The news of Vauxhall becoming all-electric from 2028 follows parent company Stellantis confirming on Thursday that the group will invest €30 billion (£21.7 billion) by 2025 in its electrification strategy for the next decade.
By 2030, it said that 70 per cent of its European sales will be low emissions vehicles, which includes both plug-in hybrid and full electric vehicles.
It has promised a host of new electrified models across its portfolio of 14 brands, ranging from city cars to pick-up trucks.
It also announced that it will built its first ‘gigafactory’ in Italy, having previously suggested that the UK was in the running for the home of its initial battery-making plant.
Vauxhall’s transition to becoming an all-electric vehicle maker follows the announcement on Tuesday that the Ellesmere Port plant in Cheshire will be the first Stellantis plant to produce solely electric vehicles.
A £100million investment will see the Vauxhall Combo-e LCV and passenger version (as well as Peugeot and Citroen versions on the same platform) go into production at the site at the end of next year.
The Opel Manta GSe ElektroMOD concept is real-wheel drive and features a single-speed gearbox
The design is very much in the ilk of the Opel Mata A, which was produced from 1970 to 1975
The Vauxhall Vivaro-e commercial vehicle is currently built in Luton, but the decision to convert Ellesmere Port into Stellantis’ first electric production site will see it moved there by the end of 2022
The Vivaro-e Life is a large family MPV based on the Vivaro-e van. It will be produced at Ellesmere Port
The move will safeguard around 1,000 jobs at the plant – and up to 7,000 workers in the supply chain, according to union Unite – and receive funding from the UK Government.
Prime Minister Boris Johnson sent a video message to the firm’s bosses and workers at the factory earlier this week, while Business Secretary Kwasi Kwarteng was in attendance at the plant for the announcement.
Mr Johnson said: ‘It’s a huge vote of confidence in our economy, in the people of Ellesmere Port and in our fantastic post-Brexit trading relationships.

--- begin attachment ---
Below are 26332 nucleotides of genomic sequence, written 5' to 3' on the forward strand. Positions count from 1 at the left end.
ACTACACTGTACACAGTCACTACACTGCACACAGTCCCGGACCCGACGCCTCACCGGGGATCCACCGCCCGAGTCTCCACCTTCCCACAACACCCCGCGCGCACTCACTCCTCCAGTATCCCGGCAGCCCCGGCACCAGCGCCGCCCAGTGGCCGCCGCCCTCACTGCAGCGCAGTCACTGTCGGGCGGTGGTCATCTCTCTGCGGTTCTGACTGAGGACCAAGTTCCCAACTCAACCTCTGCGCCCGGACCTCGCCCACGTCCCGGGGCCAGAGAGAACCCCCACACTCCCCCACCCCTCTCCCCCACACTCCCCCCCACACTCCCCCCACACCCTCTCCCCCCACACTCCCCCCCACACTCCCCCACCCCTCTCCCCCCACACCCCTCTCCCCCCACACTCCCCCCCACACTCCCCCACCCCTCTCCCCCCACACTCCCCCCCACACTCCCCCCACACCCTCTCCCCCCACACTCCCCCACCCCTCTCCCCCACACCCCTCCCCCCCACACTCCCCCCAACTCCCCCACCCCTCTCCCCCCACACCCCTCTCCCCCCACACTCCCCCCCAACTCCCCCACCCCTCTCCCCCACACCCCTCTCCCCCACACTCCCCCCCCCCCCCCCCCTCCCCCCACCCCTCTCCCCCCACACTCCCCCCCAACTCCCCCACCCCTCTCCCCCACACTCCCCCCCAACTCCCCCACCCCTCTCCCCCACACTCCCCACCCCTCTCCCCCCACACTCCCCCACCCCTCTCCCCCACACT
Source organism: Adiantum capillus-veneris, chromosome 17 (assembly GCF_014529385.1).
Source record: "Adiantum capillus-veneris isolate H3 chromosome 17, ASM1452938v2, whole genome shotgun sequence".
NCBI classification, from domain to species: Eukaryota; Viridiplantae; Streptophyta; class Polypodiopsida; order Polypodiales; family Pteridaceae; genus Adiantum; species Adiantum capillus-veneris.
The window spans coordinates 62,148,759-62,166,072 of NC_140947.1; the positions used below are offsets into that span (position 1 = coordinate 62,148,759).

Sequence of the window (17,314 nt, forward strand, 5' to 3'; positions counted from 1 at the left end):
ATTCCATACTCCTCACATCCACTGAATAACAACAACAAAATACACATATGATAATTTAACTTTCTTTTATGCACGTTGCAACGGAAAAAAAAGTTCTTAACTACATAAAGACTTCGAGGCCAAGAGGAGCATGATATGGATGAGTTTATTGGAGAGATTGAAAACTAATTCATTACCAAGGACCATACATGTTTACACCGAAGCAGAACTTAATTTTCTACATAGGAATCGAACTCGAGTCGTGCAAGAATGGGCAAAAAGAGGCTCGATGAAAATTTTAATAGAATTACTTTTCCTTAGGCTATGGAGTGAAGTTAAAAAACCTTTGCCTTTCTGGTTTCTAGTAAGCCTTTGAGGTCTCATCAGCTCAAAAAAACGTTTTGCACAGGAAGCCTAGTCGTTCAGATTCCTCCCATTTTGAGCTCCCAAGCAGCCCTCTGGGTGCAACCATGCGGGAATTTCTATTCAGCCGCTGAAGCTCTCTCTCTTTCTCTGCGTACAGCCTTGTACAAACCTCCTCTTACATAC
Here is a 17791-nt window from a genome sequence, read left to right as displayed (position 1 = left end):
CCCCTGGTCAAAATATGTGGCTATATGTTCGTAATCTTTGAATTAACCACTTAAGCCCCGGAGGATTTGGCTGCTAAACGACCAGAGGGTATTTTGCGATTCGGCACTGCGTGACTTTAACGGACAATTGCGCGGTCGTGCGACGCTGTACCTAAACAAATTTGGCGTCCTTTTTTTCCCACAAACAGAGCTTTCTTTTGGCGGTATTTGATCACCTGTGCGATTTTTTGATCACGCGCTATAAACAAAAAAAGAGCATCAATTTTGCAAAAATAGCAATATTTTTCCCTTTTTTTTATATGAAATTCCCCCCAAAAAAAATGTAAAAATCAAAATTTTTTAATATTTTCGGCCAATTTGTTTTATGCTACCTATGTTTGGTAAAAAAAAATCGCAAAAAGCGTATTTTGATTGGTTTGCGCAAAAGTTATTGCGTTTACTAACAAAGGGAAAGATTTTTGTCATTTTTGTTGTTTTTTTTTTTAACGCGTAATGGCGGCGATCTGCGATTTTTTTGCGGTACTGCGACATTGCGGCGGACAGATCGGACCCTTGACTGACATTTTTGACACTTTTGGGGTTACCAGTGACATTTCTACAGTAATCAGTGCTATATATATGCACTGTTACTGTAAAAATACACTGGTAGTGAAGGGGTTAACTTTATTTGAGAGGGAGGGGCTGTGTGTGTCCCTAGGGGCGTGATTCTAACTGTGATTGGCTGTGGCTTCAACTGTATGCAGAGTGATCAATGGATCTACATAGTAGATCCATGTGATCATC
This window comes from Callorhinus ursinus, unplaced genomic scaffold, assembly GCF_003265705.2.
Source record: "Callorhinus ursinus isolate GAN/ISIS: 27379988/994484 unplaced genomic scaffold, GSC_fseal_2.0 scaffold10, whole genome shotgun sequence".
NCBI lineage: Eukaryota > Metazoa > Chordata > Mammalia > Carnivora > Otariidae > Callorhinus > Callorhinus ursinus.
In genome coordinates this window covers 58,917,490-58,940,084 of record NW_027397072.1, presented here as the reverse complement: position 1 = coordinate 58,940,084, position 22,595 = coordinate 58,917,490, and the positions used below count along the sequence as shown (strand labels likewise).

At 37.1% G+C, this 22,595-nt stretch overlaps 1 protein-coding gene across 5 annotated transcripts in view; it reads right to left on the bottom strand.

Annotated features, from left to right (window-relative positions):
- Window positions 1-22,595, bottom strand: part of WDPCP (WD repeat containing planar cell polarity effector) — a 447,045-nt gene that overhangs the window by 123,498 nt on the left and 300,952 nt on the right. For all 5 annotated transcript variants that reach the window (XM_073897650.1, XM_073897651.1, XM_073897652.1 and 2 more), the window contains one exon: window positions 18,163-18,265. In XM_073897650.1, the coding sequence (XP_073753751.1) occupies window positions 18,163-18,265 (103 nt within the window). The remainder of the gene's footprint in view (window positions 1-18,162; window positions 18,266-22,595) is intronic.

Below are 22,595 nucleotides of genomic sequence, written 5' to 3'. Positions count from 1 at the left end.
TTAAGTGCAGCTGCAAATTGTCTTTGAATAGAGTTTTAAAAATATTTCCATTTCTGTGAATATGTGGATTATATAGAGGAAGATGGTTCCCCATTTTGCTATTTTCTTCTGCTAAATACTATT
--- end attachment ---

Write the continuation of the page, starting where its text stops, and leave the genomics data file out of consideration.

‘And it’s a great example of the kind of high-skilled, well-paid jobs that we’re securing as part of our green, industrial revolution.
‘The Stellantis plant marks the new age of cheap and efficient mass-produced electric vehicles.
‘And I could not be more proud of the fact that, in just a couple of years from now, your packages will be gliding silently to your door in an electric van marked ‘Made in Great Britain’.’
Prime Minister Boris Johnson on Tuesday delivered a video message on stage during the press conference announcing Stellantis’ investment in the Vauxhall Ellesmere Port plant to build new electric vehicles
Kwasi Kwarteng, Secretary of State at the Department of Business, Energy and Industrial Strategy, speaking during a press conference at the factory, where it was announced that the site is to become parent company Stellantis’s first manufacturing facility dedicated to solely battery-electric models, in both commercial and passenger versions, by the end of next year
Mr Kwarteng would not be drawn on the exact arrangements during a round of media interviews at the factory.
He said: ‘We have contributed an amount. But of course that has been superseded and dwarfed by Stellantis, the £100 million, that Stellantis has put into this investment.
‘You will appreciate we talk with lots of automotive companies; the amount of support we give is commercially sensitive and I’m not going to disclose that to you on television.
‘What we have to appreciate is every advanced manufacturing country is supporting the automotive sector, is supporting really what is a once-in-a-generation transition away from traditional internal combustion engine machines to electric vehicles, to hydrogen vehicles in some cases, but this is really a new green, industrial revolution, and we are happy to back it.’
Mr Kwarteng added: ‘I think we are much more flexible outside the EU, I’m not going to say we wouldn’t have been able to do it in the EU, but I think clearly we are in a much more flexible situation, we can have much more nimble action.
‘And certainly in my role as Business Secretary, I’ve been struck by the number of people who have come to my door, wanting to invest in the UK and very excited about the prospects of investing here after our departure from the EU.’
SAVE MONEY ON MOTORING